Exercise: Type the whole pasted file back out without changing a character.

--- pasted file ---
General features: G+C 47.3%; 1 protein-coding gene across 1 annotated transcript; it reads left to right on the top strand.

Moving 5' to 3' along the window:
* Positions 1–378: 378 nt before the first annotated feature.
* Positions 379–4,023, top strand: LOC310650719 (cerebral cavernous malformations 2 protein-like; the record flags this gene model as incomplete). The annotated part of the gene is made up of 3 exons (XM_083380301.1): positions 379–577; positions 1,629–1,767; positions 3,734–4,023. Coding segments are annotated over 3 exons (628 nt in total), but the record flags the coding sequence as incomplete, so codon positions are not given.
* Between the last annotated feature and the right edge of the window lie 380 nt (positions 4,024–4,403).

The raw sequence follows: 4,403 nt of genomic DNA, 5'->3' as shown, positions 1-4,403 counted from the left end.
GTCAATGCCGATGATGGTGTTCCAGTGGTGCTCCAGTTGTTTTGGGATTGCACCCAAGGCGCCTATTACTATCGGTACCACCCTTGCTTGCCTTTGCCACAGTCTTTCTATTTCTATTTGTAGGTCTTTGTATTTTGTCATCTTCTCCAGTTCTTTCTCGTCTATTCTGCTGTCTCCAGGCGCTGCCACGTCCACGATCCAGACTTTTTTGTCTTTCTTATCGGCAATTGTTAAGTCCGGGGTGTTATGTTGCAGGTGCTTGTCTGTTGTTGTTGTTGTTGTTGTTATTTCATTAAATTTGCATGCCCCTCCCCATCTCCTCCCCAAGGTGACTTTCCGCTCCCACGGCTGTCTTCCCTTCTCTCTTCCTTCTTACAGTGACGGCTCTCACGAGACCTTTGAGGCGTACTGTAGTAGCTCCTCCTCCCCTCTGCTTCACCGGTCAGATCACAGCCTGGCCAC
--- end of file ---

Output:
General features: G+C 47.3%; 1 protein-coding gene across 1 annotated transcript; it reads left to right on the top strand.

Moving 5' to 3' along the window:
* Positions 1–378: 378 nt before the first annotated feature.
* Positions 379–4,023, top strand: LOC310650719 (cerebral cavernous malformations 2 protein-like; the record flags this gene model as incomplete). The annotated part of the gene is made up of 3 exons (XM_083380301.1): positions 379–577; positions 1,629–1,767; positions 3,734–4,023. Coding segments are annotated over 3 exons (628 nt in total), but the record flags the coding sequence as incomplete, so codon positions are not given.
* Between the last annotated feature and the right edge of the window lie 380 nt (positions 4,024–4,403).

The raw sequence follows: 4,403 nt of genomic DNA, 5'->3' as shown, positions 1-4,403 counted from the left end.
GTCAATGCCGATGATGGTGTTCCAGTGGTGCTCCAGTTGTTTTGGGATTGCACCCAAGGCGCCTATTACTATCGGTACCACCCTTGCTTGCCTTTGCCACAGTCTTTCTATTTCTATTTGTAGGTCTTTGTATTTTGTCATCTTCTCCAGTTCTTTCTCGTCTATTCTGCTGTCTCCAGGCGCTGCCACGTCCACGATCCAGACTTTTTTGTCTTTCTTATCGGCAATTGTTAAGTCCGGGGTGTTATGTTGCAGGTGCTTGTCTGTTGTTGTTGTTGTTGTTGTTATTTCATTAAATTTGCATGCCCCTCCCCATCTCCTCCCCAAGGTGACTTTCCGCTCCCACGGCTGTCTTCCCTTCTCTCTTCCTTCTTACAGTGACGGCTCTCACGAGACCTTTGAGGCGTACTGTAGTAGCTCCTCCTCCCCTCTGCTTCACCGGTCAGATCACAGCCTGGCCAC